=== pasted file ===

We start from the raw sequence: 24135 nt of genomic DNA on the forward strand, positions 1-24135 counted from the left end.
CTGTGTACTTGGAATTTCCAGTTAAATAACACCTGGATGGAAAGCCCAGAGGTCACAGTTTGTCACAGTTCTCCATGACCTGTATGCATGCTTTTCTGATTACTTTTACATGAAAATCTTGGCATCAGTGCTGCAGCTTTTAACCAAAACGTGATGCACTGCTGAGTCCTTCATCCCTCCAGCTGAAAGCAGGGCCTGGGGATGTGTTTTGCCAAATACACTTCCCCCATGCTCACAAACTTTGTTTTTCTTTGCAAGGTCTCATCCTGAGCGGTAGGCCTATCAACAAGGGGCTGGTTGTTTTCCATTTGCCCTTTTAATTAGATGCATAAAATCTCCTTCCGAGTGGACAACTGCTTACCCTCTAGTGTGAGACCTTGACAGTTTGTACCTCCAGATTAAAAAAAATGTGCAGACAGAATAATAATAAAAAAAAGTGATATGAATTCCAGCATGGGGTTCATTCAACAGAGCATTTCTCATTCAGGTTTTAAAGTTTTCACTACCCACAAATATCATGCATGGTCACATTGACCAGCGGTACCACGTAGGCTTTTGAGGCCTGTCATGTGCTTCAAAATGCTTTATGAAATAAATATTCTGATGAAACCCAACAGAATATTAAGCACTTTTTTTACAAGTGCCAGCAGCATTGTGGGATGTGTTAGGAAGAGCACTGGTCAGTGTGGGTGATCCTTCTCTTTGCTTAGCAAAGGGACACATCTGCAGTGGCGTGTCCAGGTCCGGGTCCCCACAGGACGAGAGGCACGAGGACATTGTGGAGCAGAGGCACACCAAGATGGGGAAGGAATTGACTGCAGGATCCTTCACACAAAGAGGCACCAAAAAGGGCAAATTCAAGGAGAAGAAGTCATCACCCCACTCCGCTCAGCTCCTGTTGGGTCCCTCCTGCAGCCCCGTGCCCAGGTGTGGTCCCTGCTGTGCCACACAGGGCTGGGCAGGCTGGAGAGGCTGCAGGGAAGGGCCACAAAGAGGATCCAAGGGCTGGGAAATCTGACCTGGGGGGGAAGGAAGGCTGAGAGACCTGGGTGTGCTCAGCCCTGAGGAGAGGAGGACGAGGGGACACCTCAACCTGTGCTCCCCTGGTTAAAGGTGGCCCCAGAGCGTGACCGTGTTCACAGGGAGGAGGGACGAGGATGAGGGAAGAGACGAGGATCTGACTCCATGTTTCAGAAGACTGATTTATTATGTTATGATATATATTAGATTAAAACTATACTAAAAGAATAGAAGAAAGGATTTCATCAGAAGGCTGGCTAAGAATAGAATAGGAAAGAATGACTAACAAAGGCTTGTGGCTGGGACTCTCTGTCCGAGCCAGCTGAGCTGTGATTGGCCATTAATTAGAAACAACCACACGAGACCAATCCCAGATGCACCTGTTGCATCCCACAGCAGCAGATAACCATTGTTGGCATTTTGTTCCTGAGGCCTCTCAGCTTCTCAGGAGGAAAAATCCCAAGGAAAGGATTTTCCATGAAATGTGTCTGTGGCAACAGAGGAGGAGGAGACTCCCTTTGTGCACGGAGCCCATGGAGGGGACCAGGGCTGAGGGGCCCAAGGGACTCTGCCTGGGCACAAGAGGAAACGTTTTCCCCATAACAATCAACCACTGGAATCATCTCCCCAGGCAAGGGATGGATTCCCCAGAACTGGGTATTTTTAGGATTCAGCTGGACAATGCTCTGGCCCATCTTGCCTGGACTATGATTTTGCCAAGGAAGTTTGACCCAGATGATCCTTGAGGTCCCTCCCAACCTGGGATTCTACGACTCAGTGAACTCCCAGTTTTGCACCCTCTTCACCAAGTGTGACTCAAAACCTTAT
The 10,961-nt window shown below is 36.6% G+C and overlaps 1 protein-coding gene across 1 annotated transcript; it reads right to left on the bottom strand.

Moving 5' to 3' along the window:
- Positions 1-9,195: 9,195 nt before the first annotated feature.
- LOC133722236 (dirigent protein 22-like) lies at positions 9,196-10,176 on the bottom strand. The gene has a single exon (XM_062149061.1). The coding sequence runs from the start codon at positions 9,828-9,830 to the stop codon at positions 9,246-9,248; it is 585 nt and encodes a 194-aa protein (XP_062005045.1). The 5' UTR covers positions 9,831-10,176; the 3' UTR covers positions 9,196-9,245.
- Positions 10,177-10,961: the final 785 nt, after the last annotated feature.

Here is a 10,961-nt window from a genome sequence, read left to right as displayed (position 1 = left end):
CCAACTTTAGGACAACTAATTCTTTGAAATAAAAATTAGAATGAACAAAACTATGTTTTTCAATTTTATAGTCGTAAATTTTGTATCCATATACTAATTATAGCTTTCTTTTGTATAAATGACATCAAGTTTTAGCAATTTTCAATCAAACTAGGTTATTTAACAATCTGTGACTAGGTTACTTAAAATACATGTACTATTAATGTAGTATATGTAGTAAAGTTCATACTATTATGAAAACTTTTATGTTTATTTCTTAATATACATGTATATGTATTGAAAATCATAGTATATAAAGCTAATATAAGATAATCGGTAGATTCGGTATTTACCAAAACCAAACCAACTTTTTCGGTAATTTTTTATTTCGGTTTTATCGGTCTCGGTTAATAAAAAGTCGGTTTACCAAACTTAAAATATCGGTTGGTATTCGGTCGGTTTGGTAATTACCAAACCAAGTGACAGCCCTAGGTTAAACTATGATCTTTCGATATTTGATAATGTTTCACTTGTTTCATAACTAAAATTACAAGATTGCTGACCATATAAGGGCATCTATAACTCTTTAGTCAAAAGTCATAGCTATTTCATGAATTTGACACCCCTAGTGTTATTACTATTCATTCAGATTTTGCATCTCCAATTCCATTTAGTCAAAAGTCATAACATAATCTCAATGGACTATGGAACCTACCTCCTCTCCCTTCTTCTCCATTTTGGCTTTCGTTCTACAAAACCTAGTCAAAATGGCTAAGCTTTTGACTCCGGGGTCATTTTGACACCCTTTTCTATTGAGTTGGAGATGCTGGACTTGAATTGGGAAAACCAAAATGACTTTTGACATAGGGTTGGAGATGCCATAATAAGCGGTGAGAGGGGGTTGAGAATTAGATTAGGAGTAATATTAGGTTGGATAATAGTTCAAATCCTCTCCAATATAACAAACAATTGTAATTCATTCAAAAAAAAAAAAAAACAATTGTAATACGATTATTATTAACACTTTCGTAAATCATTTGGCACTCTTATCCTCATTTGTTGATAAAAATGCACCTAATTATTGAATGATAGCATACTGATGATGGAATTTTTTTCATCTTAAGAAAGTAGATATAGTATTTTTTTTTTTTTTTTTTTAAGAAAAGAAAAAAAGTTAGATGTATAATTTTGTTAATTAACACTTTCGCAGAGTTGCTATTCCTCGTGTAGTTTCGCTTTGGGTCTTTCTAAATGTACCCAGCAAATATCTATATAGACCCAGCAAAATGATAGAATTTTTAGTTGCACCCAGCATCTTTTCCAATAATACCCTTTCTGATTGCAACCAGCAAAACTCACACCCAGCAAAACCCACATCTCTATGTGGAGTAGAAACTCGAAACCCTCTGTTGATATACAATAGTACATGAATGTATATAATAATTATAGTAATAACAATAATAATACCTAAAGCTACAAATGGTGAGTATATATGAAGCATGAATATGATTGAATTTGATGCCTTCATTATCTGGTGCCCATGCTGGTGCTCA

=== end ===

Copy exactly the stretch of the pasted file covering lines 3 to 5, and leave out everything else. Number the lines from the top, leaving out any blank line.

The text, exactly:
The 10,961-nt window shown below is 36.6% G+C and overlaps 1 protein-coding gene across 1 annotated transcript; it reads right to left on the bottom strand.

Moving 5' to 3' along the window:
- Positions 1-9,195: 9,195 nt before the first annotated feature.